Going Rogue is an adult visual novel with a story that I haven’t seen before. You’re an undercover police officer infiltrating an organized crime ring. The unique setting definitely grabbed my attention from the start.
It’s evident from the start that this VN had some amount of a budget – everything about it is slick. The perpetual soundtrack is decent, though the loops definitely get repetitive. But they’re pleasant enough, so I can’t really complain. Going Rogue has all of the standard QOL stuff going on, with text skip, replay galleries, and mousewheel rollback on text.
Now, those of you who are familiar with the other reviews I’ve done for Lewdgamer know that poor translation is probably the biggest pet peeve I have. While it’s obvious that this wasn’t made by native English speakers, the translation itself is competent. While there’s some syntax issues on occasion, they’re generally minor. I always knew what they were trying to say, even if it wasn’t perfect.
The gameplay itself actually is pretty layered. There’s a lot of choices from the beginning, and in ways, it’s very reminiscent of a Telltale Game. Some decisions clearly are more just flavor text, while others give you the “They’ll remember that” message, letting you know that you’ve had a distinct effect on the story. Your first run, presuming it’s blind, will almost certainly include a moment where things distinctly go in a direction that you’re not expecting at some point, which is a big plus in my book.
Also, like Telltale games, there’s quicktime events, though generally they’re pretty generous in the window for you to react. This is the first time I can recall having seen this implemented in an adult visual novel, so there’s definitely a novelty factor for me. It’s a minor touch, but it adds to the game aspect organically and doesn’t feel like it exists purely for the sake of existing. There was real thought put into the design here, and this doesn’t feel derivative at all, particularly compared to what I’ve seen on the indie AVN scene in the past year. It feels like they have a very solid framework for what they’re trying to do. They’ve put thought into the overall experience and not just the adult content. Other devs in the adult space should take note.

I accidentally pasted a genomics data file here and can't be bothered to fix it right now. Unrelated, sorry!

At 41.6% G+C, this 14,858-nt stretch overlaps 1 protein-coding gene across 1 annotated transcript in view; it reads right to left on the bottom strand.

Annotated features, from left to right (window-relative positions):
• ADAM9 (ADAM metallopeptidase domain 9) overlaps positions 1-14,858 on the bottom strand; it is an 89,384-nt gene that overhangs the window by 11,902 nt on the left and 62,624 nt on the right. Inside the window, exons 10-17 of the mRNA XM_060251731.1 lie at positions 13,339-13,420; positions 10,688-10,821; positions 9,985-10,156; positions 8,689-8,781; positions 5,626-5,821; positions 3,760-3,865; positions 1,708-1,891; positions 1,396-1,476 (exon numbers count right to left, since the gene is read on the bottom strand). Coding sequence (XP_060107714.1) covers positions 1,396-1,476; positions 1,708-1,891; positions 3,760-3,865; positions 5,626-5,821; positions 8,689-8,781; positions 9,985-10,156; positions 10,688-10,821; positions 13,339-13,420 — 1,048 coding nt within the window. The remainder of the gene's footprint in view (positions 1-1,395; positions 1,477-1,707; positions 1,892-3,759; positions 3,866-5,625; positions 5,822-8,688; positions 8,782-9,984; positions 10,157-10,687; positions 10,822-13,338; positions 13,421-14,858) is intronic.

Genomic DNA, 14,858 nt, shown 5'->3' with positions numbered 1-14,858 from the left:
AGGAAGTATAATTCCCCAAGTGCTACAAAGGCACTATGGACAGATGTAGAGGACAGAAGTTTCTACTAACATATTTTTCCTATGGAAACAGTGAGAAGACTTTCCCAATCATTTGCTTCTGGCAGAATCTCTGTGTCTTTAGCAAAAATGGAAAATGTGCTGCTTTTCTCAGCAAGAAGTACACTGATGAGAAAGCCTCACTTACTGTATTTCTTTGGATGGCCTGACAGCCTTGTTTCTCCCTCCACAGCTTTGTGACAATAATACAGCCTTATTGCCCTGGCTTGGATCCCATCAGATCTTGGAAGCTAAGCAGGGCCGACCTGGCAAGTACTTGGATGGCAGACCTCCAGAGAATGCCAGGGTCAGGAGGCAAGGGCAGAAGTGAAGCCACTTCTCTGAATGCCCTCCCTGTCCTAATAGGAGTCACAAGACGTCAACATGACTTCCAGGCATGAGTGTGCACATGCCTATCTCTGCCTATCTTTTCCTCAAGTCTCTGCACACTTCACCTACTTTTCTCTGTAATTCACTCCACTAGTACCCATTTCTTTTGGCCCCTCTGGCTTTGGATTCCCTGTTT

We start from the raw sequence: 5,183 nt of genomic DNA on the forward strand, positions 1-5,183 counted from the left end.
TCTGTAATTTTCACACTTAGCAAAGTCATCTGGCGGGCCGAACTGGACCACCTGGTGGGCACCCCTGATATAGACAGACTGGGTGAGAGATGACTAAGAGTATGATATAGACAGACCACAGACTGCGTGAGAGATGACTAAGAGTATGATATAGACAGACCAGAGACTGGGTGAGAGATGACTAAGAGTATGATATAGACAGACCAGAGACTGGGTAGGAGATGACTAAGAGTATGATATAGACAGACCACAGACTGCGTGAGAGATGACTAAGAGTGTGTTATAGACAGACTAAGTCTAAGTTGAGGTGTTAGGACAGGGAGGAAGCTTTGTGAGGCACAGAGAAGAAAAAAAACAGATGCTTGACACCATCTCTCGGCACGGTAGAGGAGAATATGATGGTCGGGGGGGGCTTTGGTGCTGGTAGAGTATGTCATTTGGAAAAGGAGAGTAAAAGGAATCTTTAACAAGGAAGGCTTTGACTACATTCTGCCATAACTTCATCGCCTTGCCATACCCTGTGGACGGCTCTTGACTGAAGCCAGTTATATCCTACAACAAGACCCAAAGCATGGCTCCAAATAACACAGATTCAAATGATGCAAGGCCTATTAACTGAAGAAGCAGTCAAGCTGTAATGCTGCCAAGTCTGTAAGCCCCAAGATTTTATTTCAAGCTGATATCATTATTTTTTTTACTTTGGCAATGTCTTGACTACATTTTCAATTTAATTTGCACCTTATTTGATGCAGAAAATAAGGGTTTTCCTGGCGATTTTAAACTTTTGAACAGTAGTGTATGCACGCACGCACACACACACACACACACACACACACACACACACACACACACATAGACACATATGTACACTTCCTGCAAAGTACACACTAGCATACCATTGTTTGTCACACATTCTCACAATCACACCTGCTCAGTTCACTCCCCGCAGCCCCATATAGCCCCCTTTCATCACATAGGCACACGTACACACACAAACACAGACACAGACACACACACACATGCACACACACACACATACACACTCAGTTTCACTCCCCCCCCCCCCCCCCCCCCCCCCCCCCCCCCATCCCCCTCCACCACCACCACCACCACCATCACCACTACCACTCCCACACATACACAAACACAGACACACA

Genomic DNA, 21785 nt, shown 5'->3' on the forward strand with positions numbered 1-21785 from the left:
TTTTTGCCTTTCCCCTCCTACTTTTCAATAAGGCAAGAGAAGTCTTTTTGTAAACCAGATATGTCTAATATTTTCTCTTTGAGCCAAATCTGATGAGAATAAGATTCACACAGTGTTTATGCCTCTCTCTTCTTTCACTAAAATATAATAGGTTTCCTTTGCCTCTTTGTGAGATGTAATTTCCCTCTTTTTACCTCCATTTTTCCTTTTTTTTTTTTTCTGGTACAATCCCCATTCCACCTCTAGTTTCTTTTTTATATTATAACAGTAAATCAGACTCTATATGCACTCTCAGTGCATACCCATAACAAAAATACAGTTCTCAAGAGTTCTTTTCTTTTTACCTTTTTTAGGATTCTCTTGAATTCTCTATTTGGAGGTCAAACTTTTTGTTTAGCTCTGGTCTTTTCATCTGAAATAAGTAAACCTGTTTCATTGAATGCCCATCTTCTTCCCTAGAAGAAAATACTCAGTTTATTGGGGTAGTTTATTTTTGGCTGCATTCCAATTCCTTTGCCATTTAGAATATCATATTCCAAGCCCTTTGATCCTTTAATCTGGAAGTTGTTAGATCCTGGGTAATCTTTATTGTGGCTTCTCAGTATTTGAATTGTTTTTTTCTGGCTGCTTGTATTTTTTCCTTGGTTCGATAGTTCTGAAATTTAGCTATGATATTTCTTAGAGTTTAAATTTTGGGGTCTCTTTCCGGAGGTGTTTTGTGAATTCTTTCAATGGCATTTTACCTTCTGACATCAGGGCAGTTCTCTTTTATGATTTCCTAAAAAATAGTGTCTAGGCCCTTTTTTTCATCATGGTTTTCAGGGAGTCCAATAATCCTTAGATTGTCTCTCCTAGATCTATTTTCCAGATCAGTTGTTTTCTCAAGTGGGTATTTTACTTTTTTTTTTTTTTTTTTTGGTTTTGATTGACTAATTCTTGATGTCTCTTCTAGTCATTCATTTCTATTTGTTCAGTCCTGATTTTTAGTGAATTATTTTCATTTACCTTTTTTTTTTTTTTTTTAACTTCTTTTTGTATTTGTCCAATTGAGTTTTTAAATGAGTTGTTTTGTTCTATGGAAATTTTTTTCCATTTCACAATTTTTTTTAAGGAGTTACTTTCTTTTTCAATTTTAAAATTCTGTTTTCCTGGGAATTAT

The other thing that sets this AVN apart from the vast majority in the genre is the focus on the plot, which refreshingly doesn’t revolve around sex and adult content. It’s there, and it’s pretty obvious in most cases (though not all) of what choices will lead you to getting sex in either the short or long term. The plot always takes priority. This is good, because it makes your choices feel earned, not simply handed to you. The story is gritty and dark at points, and while you have a certain amount of the trope of women universally thinking you’re attractive, they’re not dropping their panties simply from the sight of you and your genitalia of the gods. It actually made me care about the plot, which is pleasantly high-stakes. At one point, I made a mistake in my answer and used the rollback because I didn’t like the result. That’s pretty much unheard of for me. Normally, I just roll with whatever decisions I make, but with this one, it didn’t fit the character I was playing. If an AVN can truly hook me to that degree, it’s exceptional. In addition, there are points where choices are dependent on your relationship level with a character. You can see them, but they’re greyed out and unselectable.
The renders are on par with most of the games, though I’ll admit that given how strong the game is overall, they’re not as good as I would have expected. At least for me, there were a lot of uncanny valley moments going on. They’re not bad, just..not impressive. There’s animation, but it’s the 1-3 stills, flip book style, which again surprised me a little bit. As strange as it is to say, the adult content is probably the weakest element here. It’s not bad, just not stunning. It’s obvious that the priority was on story and gameplay first, however, which is genuinely the right choice. Just view the adult stuff as the cherry on top of a compelling game, and you won’t be disappointed at all.
Going Rogue might be a little higher than you’re used to paying for an indie title, but it’s absolutely worth it. There’s actual replay factor here, and not just for the adult content. A single run will give you between 3-4 hours, depending on how quickly you read. To be fair, that’s a little short, but not grossly so, particularly when you factor in its replay factor. Its $13 USD price tag is completely justified. Barring a surprise game showing up in my review pile in the next couple of weeks, it’s my adult game of the year. Overwhelmingly, this game gets an A.
CLICK HERE TO BUY GOING ROGUE ON STEAM.